John McDonnell and Laura Pidcock Defy the Board of Deputies’s 10 Commandments by appearing in Zoom Conference with Jackie Walker and Tony Greenstein

John McDonnell and Laura Pidcock Defy the Board of Deputies’s 10 Commandments by appearing in Zoom Conference with Jackie Walker and Tony Greenstein

 

 

 

 

 

 

 

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The Zionist Attempts to Close Down Debate on Zionism Lies in Ruins After Last Weekend’s LRC Conference

At last Saturday’s Labour Representative Committee’s AGM  John McDonnell and Laura Pidcock decided to take a day trip to the Left.

Gone was the McDonnell who wanted war criminal Alistair Campbell reinstated in the Labour Party and who said that Starmer’s COVID strategy was 100% correct. Now he talked of Solidarity and even the Grunwick Strike (past battles always make social democrats more at ease than current ones)!

Amongst those listening and taking part were Jackie Walker and Tony Greenstein. McDonnell and Pidcott didn’t bat an eyelid. Surely they hadn’t forgotten the Board of Deputies ’10 Commandments’ No. 5 of which stipulated that

Any MPs, Peers, councilors, members or CLPs who support, campaign or provide a platform for people who have been expelled or suspended in the wake of anti-Semitic incidents should themselves be suspended from membership

Jackie Walker is also mentioned in Commandment No. 4, alongside Ken Livingstone, as someone who will never be readmitted to the Party. McDonnell and Pidcock up to now have never made it clear whether they reject or accept the BOD’s McCarthyist programme, whereas the miserable Rebecca Long-Bailey signed up to the Commandments in an attempt to gain the racist vote in her bid for Labour’s leadership.

I have to say that I am extremely pleased that John McDonnell and Laura Pidcock, whose behaviour throughout the witchhunt has not been a model of socialist solidarity have now seen the error of their ways. The repentance of the sinner on the Road to Damascus is to be welcomed.

The Zionist attempt to construct a ‘banned list’ is no different in principle to the actions of their good friends in the Apartheid regime. I’m pleased to say that their attempts  now lies in ruins.

The Conference itself was a damp squib. I was ruled out of order when attempting to move reference back of the section of the LRC’s dire statement ‘Learning from mistakes of the past five years’. Clearly the leadership of the LRC has learnt nothing at all.

I copy the relevant section of the Executive Statement below. It asks ‘Did Jeremy make mistakes? Of course he did’ and then concludes that  ‘Frankly his conduct as an individual has been heroic.’ Perhaps I have an aversion to hero worship, but to me his conduct wasn’t so much heroic as idiocy on stereoids. Others may call throwing your friends and comrades under the bus cowardice.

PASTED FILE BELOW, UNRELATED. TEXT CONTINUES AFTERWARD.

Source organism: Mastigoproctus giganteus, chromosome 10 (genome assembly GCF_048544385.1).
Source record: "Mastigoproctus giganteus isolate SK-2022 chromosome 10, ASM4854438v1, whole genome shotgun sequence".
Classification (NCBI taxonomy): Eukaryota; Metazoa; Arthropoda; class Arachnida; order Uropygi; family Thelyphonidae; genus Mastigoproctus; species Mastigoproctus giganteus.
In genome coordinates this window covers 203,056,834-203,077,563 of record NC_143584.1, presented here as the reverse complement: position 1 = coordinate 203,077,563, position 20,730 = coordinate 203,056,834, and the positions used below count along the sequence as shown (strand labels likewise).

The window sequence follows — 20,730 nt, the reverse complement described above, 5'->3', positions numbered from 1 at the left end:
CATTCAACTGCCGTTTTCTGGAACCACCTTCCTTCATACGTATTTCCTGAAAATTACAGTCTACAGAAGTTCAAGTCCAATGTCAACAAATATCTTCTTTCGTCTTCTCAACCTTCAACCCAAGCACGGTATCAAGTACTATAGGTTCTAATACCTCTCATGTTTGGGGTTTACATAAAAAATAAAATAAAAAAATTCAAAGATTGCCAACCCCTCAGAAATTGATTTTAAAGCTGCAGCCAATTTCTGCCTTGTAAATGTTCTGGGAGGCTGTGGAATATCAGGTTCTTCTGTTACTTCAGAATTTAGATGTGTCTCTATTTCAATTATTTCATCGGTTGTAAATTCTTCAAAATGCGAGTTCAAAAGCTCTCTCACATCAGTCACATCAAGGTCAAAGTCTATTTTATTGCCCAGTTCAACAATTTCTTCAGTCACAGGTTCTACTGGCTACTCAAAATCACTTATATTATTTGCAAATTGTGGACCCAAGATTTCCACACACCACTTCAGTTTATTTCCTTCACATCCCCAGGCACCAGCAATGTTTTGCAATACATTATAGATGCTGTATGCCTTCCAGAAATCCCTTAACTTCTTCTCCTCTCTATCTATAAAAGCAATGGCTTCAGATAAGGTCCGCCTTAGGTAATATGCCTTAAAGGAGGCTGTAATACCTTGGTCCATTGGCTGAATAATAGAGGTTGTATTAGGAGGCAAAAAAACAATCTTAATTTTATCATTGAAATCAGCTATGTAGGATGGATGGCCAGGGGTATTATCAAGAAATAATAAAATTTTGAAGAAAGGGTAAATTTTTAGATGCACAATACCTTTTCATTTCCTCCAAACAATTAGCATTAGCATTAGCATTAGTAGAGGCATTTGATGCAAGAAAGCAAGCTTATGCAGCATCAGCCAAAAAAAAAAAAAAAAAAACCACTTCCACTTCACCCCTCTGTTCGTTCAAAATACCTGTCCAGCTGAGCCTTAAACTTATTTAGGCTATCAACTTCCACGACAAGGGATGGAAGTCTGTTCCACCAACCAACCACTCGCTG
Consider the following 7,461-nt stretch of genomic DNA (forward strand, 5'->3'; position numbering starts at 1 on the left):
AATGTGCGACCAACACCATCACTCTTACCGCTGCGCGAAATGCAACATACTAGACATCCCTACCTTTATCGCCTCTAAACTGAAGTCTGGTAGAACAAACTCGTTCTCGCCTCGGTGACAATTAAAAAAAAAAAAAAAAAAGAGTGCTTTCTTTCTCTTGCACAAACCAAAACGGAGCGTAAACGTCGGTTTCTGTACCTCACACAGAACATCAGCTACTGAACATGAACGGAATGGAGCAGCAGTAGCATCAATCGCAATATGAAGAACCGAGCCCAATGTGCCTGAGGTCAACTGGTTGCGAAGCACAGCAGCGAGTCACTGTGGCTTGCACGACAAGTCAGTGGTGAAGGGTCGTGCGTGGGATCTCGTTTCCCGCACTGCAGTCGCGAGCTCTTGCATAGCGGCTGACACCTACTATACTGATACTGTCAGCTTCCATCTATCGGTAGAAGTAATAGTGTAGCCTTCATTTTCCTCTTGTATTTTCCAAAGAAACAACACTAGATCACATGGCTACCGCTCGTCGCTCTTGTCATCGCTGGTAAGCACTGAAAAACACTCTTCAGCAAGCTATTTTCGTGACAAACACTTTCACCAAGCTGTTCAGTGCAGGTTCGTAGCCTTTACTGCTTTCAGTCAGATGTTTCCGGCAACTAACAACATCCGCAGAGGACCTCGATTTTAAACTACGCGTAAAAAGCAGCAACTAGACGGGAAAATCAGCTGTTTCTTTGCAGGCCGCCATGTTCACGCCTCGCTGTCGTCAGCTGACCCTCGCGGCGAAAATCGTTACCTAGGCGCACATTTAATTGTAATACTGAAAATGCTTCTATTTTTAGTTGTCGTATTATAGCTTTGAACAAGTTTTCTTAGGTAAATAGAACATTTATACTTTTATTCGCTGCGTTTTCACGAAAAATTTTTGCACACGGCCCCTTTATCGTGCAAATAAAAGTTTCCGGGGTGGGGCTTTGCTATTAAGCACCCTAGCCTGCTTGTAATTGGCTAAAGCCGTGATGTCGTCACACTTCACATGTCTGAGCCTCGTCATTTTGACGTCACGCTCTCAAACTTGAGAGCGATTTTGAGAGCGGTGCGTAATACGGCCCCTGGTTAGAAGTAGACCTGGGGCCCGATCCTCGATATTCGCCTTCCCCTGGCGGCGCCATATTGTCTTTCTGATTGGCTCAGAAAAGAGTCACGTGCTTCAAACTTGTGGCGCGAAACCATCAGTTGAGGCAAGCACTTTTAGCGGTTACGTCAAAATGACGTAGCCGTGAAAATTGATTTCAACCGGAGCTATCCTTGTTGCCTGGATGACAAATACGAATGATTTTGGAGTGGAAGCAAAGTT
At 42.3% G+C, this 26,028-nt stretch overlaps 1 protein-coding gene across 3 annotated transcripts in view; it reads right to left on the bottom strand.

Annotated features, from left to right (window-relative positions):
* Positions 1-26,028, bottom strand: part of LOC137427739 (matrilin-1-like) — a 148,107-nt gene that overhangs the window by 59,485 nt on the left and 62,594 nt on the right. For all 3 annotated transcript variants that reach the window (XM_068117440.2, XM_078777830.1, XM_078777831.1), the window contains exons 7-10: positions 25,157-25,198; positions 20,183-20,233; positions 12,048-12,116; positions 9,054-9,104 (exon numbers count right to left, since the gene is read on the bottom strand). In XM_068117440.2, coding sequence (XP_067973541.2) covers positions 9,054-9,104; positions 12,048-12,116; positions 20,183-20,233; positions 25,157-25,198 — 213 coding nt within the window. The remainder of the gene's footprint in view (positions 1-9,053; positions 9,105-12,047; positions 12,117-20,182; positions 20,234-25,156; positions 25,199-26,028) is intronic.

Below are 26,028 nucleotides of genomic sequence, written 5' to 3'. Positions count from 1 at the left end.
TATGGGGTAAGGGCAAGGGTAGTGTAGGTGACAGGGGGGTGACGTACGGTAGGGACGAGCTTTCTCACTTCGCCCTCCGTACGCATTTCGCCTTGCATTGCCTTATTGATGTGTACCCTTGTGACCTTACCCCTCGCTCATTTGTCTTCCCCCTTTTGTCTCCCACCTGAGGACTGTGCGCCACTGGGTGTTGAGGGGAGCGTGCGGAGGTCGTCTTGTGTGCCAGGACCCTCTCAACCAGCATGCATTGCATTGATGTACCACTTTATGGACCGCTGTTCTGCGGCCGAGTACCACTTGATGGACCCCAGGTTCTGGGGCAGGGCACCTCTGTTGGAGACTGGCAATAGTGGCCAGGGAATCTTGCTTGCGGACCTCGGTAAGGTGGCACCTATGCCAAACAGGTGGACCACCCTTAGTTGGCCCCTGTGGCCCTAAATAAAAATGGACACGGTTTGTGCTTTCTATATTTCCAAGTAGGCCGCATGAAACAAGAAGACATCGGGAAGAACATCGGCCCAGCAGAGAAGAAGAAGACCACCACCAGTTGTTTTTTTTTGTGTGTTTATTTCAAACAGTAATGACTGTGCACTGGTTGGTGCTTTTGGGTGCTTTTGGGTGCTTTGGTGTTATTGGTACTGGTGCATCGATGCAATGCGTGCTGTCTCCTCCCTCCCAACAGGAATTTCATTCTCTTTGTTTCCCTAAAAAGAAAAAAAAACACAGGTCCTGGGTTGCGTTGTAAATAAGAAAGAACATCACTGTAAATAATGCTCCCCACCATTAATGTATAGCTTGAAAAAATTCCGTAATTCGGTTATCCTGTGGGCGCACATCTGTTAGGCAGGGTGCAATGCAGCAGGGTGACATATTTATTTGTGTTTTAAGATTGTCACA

Not once did it seem to Corbyn that the anti-Semitism attacks, on him and others, were the normal Zionist Weaponisation of Anti-Semitism. Because if he had realised this he might have called it out. Despite employing numerous advisers it doesn’t seem to have occurred to Corbyn that what he needed to do was to fight back and devise a strategy which consisted of more than the words ‘I surrender’.

Firstly by making a major speech explaining that when you have to justify house demolitions of civilians as part of Israel’s ongoing ethnic cleansing or imprisonment without trial of children as young as 12 then ‘anti-Semitism’ is about the only card you can play.

Over ¾ of Labour’s membership consistently refused to accept that Labour had an anti-Semitism problem yet Corbyn insisted on appeasing enemies who would not be appeased. Corbyn had a duty to call out the gaggle of Blairites and what John Prescott called the ‘bitterites’ who levelled the charge of anti-Semitism at anyone they disliked.

Instead Corbyn threw his friends, one by one, under the bus to appease Tom Watson and the Jewish Labour Movement and then in the final insult to the members tried to ennoble Watson as well as Iain McNicol.

In the Leaked Report that Starmer is doing his best to bury the following appears on page 306 and in with slightly different wording on pages 333, 346 and 573. There are other references to ‘rebuilding trust’ with the Jewish community without once stopping to ask themselves why only 22% of Jews voted for his predecessor, the Jewish Ed Miliband.

Jeremy Corbyn himself and members of his staff team requested to GLU that particular antisemitism cases be dealt with. In 2017 LOTO staff chased for action on high-profile antisemitism cases Ken Livingstone, Tony Greenstein, Jackie Walker and Marc Wadsworth, stressing that these cases were of great concern to Jewish stakeholders and that resolving them was essential to “rebuilding trust between the Labour Party and the Jewish community”. GLU often failed to quickly progress these cases, as well as on several cases of antisemitism that LOTO staff directly raised or discussed with GLU.

Well all the above named were expelled or forced out of the Labour Party. Did it ‘rebuild trust’ with the mythical Jewish community?  Of course not.  Our expulsions merely ‘proved’ that the Labour Party had an anti-Semitism problem so they upped their demands and Corbyn and the even more servile Jenny Formby rushed to expel even more people even more quickly. To do this they devised the fast track expulsion procedures so that people could be expelled without a hearing.

The 2019 Labour Party Conference was told that these fast-track procedures would only be used in ‘egregious’ cases but that was a lie. They have been used in every ‘anti-Semitism’ case. And the faster Formby expelled people the more this proved Labour had a problem with ‘anti-Semitism’ so they expelled even more people.